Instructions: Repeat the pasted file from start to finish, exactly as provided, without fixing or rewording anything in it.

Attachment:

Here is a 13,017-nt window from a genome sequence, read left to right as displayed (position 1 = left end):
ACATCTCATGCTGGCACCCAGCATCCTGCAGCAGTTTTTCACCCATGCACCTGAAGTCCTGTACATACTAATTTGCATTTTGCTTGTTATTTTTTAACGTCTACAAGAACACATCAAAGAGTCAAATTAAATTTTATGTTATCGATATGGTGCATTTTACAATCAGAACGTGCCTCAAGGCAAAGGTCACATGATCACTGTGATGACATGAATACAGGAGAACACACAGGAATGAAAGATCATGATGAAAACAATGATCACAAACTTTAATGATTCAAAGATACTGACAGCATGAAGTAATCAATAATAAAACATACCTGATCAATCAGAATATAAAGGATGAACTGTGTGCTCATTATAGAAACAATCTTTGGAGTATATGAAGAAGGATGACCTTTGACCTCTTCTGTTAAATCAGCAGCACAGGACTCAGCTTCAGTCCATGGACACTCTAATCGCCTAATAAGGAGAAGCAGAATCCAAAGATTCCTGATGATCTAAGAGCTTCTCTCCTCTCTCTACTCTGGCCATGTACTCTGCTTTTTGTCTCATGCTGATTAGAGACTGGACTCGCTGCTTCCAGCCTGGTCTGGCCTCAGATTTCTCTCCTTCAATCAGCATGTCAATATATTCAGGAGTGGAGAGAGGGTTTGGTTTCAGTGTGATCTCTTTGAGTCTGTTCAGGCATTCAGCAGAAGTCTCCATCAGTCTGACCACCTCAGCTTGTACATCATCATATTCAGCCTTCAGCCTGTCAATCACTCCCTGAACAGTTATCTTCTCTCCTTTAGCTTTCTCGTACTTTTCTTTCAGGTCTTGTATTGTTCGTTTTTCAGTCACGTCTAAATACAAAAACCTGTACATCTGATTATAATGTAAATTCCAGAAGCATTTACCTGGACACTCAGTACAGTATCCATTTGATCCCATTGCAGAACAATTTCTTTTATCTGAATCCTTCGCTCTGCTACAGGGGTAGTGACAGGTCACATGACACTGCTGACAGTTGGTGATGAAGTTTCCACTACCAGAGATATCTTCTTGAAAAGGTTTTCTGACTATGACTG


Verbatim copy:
Here is a 13,017-nt window from a genome sequence, read left to right as displayed (position 1 = left end):
ACATCTCATGCTGGCACCCAGCATCCTGCAGCAGTTTTTCACCCATGCACCTGAAGTCCTGTACATACTAATTTGCATTTTGCTTGTTATTTTTTAACGTCTACAAGAACACATCAAAGAGTCAAATTAAATTTTATGTTATCGATATGGTGCATTTTACAATCAGAACGTGCCTCAAGGCAAAGGTCACATGATCACTGTGATGACATGAATACAGGAGAACACACAGGAATGAAAGATCATGATGAAAACAATGATCACAAACTTTAATGATTCAAAGATACTGACAGCATGAAGTAATCAATAATAAAACATACCTGATCAATCAGAATATAAAGGATGAACTGTGTGCTCATTATAGAAACAATCTTTGGAGTATATGAAGAAGGATGACCTTTGACCTCTTCTGTTAAATCAGCAGCACAGGACTCAGCTTCAGTCCATGGACACTCTAATCGCCTAATAAGGAGAAGCAGAATCCAAAGATTCCTGATGATCTAAGAGCTTCTCTCCTCTCTCTACTCTGGCCATGTACTCTGCTTTTTGTCTCATGCTGATTAGAGACTGGACTCGCTGCTTCCAGCCTGGTCTGGCCTCAGATTTCTCTCCTTCAATCAGCATGTCAATATATTCAGGAGTGGAGAGAGGGTTTGGTTTCAGTGTGATCTCTTTGAGTCTGTTCAGGCATTCAGCAGAAGTCTCCATCAGTCTGACCACCTCAGCTTGTACATCATCATATTCAGCCTTCAGCCTGTCAATCACTCCCTGAACAGTTATCTTCTCTCCTTTAGCTTTCTCGTACTTTTCTTTCAGGTCTTGTATTGTTCGTTTTTCAGTCACGTCTAAATACAAAAACCTGTACATCTGATTATAATGTAAATTCCAGAAGCATTTACCTGGACACTCAGTACAGTATCCATTTGATCCCATTGCAGAACAATTTCTTTTATCTGAATCCTTCGCTCTGCTACAGGGGTAGTGACAGGTCACATGACACTGCTGACAGTTGGTGATGAAGTTTCCACTACCAGAGATATCTTCTTGAAAAGGTTTTCTGACTATGACTG